Improving access to foods that support healthy dietary patterns is one method for addressing health disparities and population health. Several strategies that aim to improve diet by altering food environments are being considered and implemented.8,10 Examples of programs to address access to and affordability of healthy foods include: The Gus Schumacher Nutrition Incentive Program, Centers for Disease Control and Prevention (CDC) Food Service Guidelines, and various state and local programs. The Gus Schumacher Nutrition Incentive Program incentivizes the purchase of fruits and vegetables, among participating households, in an effort to expand access to low-income communities.17 CDC Food Service Guidelines provide structure for facilities like schools, private work sites, and venues to improve food safety practices and increase access to healthier food by design.18 One example of a local-level program is Racial and Ethnic Approaches to Community Health (REACH), which works with urban, rural, and tribal communities in underserved areas with inadequate food systems to improve their access to healthy foods.19,20 Another study has shown that a small financial incentive increased the use of Supplemental Nutrition Assistance Program (SNAP) benefits in participating farmers markets — resulting in increased access to healthy foods.19 Several strategies have also been proposed to encourage more equitable access to healthy food choices, such as “attracting and opening supermarkets in underserved neighborhoods, selling healthy foods at reduced prices, and limiting the total number of per capita fast food restaurants in a community.”10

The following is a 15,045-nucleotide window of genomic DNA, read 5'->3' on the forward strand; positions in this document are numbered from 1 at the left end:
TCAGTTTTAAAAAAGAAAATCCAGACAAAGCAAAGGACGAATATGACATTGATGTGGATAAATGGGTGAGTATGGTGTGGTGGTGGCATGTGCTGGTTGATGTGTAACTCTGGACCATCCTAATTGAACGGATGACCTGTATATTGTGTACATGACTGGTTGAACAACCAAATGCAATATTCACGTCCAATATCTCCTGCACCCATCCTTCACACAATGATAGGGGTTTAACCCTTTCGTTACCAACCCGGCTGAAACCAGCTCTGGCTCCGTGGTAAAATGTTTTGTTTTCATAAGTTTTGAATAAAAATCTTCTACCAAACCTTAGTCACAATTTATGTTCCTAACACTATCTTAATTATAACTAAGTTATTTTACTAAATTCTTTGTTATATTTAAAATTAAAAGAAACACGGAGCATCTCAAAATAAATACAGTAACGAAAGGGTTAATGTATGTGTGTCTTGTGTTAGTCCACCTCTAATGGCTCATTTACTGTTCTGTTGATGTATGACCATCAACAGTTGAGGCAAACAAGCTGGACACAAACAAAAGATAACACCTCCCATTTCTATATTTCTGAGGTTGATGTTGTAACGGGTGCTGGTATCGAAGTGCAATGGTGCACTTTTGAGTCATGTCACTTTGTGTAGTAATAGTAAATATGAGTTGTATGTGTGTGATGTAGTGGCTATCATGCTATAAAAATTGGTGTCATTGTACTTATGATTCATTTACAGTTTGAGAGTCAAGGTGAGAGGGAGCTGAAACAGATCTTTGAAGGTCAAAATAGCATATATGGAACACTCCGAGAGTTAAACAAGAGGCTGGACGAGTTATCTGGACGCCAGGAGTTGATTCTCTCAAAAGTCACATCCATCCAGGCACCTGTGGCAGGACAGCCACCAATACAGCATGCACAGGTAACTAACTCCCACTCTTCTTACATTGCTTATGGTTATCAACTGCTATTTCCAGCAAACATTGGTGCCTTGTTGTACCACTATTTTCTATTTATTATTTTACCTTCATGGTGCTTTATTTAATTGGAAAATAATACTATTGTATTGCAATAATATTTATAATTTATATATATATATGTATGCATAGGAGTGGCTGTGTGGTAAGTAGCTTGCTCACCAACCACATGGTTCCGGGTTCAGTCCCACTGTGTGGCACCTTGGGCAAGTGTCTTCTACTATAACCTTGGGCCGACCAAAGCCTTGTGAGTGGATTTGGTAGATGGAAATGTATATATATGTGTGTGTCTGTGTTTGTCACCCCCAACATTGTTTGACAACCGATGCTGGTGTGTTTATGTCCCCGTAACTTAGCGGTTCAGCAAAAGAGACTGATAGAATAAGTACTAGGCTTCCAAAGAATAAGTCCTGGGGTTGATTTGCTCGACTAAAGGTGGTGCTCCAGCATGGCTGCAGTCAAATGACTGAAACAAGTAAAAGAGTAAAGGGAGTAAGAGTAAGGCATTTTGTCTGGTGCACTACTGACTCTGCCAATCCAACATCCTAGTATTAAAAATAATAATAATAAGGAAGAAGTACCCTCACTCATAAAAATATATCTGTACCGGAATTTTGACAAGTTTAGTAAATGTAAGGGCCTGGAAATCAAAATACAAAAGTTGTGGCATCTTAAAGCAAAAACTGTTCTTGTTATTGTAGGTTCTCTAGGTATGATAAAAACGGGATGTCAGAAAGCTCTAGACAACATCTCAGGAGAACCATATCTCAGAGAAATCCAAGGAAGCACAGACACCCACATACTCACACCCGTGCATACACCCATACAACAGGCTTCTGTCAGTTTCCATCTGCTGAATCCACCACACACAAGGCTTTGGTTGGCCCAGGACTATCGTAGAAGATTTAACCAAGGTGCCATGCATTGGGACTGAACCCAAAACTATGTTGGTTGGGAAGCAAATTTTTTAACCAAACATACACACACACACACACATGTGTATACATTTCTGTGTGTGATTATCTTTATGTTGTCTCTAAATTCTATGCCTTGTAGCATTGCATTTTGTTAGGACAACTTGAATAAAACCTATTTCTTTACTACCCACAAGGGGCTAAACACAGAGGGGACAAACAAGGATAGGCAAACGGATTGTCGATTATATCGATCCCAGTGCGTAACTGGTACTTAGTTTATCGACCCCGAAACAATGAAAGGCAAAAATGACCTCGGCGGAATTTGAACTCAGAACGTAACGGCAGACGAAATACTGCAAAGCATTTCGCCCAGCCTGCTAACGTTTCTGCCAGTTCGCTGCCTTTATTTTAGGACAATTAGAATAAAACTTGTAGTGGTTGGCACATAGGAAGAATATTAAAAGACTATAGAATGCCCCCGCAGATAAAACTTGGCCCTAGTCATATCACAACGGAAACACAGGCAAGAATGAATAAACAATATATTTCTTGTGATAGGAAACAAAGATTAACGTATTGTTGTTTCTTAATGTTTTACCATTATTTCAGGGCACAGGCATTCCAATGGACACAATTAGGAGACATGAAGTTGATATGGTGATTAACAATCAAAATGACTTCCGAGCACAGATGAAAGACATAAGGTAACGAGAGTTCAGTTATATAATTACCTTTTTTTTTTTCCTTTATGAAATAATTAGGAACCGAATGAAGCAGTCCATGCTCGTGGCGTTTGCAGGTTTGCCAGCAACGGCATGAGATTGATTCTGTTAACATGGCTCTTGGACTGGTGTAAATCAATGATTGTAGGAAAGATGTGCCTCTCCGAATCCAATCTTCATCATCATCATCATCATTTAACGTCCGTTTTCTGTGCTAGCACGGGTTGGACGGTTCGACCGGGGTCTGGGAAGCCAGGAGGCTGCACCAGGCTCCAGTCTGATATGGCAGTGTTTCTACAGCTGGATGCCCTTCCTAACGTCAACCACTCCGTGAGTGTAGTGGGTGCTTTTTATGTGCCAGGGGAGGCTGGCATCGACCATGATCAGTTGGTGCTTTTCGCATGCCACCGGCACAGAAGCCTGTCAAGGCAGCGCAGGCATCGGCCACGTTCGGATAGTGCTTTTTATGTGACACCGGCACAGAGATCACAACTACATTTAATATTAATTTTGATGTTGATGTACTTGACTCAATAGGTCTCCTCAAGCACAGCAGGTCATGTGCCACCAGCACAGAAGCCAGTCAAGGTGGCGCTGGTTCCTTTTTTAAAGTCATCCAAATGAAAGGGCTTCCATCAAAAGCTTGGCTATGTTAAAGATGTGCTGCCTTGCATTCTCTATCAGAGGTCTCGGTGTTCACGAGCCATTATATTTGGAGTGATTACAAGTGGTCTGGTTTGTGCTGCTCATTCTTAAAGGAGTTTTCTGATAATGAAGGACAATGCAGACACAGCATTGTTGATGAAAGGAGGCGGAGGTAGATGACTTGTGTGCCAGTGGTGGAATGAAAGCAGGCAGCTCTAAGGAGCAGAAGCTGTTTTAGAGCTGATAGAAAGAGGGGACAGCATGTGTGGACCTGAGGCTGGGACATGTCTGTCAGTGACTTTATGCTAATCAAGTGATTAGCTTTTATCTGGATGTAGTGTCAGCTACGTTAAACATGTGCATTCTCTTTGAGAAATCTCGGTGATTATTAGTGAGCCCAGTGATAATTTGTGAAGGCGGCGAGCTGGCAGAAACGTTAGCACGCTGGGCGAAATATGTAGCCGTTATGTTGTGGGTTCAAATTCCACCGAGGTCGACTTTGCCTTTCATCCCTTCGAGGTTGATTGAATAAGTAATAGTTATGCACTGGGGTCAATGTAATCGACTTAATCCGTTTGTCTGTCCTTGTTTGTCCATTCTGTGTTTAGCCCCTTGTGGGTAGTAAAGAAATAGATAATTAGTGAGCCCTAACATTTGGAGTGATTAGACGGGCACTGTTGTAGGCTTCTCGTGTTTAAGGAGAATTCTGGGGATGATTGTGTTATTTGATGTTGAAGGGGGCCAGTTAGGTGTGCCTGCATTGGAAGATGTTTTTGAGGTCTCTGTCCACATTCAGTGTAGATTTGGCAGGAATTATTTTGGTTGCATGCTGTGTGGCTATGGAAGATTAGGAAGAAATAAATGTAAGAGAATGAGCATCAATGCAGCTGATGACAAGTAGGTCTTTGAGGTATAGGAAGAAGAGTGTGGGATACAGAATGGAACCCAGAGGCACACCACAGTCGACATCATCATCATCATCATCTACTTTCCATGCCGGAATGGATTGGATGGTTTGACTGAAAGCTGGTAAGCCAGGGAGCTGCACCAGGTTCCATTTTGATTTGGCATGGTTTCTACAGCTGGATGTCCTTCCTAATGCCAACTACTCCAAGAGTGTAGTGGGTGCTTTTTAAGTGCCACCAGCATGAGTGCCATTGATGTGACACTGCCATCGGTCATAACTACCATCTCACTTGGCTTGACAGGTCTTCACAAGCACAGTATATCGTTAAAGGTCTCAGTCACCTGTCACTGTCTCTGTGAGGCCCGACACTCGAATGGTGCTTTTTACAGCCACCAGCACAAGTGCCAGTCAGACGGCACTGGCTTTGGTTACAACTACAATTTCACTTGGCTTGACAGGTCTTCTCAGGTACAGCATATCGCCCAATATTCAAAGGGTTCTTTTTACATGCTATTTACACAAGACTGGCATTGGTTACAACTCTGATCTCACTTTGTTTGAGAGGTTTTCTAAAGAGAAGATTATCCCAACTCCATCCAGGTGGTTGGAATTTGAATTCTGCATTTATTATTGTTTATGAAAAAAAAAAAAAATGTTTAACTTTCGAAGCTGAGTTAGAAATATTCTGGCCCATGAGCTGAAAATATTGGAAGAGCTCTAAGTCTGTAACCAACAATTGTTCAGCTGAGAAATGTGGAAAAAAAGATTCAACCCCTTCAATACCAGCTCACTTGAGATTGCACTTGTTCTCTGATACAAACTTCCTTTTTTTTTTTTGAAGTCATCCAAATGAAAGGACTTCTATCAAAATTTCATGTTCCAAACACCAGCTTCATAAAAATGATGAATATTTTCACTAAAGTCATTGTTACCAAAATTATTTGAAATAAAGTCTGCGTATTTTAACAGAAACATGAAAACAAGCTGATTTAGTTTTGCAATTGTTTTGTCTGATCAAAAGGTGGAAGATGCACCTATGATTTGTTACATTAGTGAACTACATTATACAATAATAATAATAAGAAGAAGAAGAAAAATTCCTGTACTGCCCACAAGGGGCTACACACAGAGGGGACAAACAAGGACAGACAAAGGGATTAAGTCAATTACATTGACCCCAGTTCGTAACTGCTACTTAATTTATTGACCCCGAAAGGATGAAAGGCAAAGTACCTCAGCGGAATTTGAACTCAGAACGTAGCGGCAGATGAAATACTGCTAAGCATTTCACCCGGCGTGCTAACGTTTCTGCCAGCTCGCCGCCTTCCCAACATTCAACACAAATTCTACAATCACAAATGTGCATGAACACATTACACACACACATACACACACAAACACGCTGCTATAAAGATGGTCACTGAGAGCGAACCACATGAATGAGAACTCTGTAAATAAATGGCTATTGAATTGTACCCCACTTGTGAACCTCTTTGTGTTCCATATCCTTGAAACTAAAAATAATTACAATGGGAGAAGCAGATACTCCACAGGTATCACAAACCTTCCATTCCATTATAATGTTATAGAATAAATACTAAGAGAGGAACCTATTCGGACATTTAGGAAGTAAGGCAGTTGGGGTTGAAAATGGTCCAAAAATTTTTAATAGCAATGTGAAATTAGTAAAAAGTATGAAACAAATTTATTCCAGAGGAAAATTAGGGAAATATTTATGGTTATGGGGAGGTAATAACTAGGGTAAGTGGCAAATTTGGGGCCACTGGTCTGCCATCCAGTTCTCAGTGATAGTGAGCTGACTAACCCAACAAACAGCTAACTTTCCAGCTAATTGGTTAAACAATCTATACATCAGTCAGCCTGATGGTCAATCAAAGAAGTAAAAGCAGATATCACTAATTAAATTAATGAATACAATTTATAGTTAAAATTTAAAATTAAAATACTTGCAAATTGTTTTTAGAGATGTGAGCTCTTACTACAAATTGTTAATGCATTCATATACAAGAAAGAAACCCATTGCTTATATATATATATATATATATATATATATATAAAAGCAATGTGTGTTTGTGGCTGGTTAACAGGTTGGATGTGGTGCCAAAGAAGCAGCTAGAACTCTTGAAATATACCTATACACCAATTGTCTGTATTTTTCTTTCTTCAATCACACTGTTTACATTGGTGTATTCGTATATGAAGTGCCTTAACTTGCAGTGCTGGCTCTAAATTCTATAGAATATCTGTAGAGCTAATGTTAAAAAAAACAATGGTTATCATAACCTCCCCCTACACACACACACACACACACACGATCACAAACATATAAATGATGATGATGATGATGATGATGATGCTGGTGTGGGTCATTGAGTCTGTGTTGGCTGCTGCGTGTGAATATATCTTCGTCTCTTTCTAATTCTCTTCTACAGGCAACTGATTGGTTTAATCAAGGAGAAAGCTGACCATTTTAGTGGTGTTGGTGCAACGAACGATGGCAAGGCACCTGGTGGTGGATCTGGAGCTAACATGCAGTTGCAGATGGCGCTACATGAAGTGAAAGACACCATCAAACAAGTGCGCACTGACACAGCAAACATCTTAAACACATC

Increased evaluation and funding for existing efforts is needed to continually improve programs and resources for affected communities.8,10 This additional evidence will facilitate public health efforts to address access to healthy food choices as a social determinant of health.